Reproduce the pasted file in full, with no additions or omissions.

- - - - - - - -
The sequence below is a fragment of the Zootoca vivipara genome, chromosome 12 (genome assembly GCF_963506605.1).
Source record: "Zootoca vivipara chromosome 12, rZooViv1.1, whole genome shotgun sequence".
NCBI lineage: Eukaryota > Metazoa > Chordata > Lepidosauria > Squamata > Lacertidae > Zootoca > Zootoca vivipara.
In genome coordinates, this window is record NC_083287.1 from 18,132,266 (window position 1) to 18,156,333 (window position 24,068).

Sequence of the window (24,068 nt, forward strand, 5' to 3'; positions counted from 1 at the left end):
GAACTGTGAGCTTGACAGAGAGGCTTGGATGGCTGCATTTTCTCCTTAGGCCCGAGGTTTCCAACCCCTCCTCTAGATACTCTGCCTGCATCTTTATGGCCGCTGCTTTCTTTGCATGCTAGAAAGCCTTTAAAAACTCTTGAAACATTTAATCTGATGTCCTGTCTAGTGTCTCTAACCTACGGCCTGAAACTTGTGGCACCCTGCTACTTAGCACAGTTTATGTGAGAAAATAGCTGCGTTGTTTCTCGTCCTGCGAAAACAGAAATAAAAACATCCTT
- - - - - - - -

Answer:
The sequence below is a fragment of the Zootoca vivipara genome, chromosome 12 (genome assembly GCF_963506605.1).
Source record: "Zootoca vivipara chromosome 12, rZooViv1.1, whole genome shotgun sequence".
NCBI lineage: Eukaryota > Metazoa > Chordata > Lepidosauria > Squamata > Lacertidae > Zootoca > Zootoca vivipara.
In genome coordinates, this window is record NC_083287.1 from 18,132,266 (window position 1) to 18,156,333 (window position 24,068).

Sequence of the window (24,068 nt, forward strand, 5' to 3'; positions counted from 1 at the left end):
GAACTGTGAGCTTGACAGAGAGGCTTGGATGGCTGCATTTTCTCCTTAGGCCCGAGGTTTCCAACCCCTCCTCTAGATACTCTGCCTGCATCTTTATGGCCGCTGCTTTCTTTGCATGCTAGAAAGCCTTTAAAAACTCTTGAAACATTTAATCTGATGTCCTGTCTAGTGTCTCTAACCTACGGCCTGAAACTTGTGGCACCCTGCTACTTAGCACAGTTTATGTGAGAAAATAGCTGCGTTGTTTCTCGTCCTGCGAAAACAGAAATAAAAACATCCTT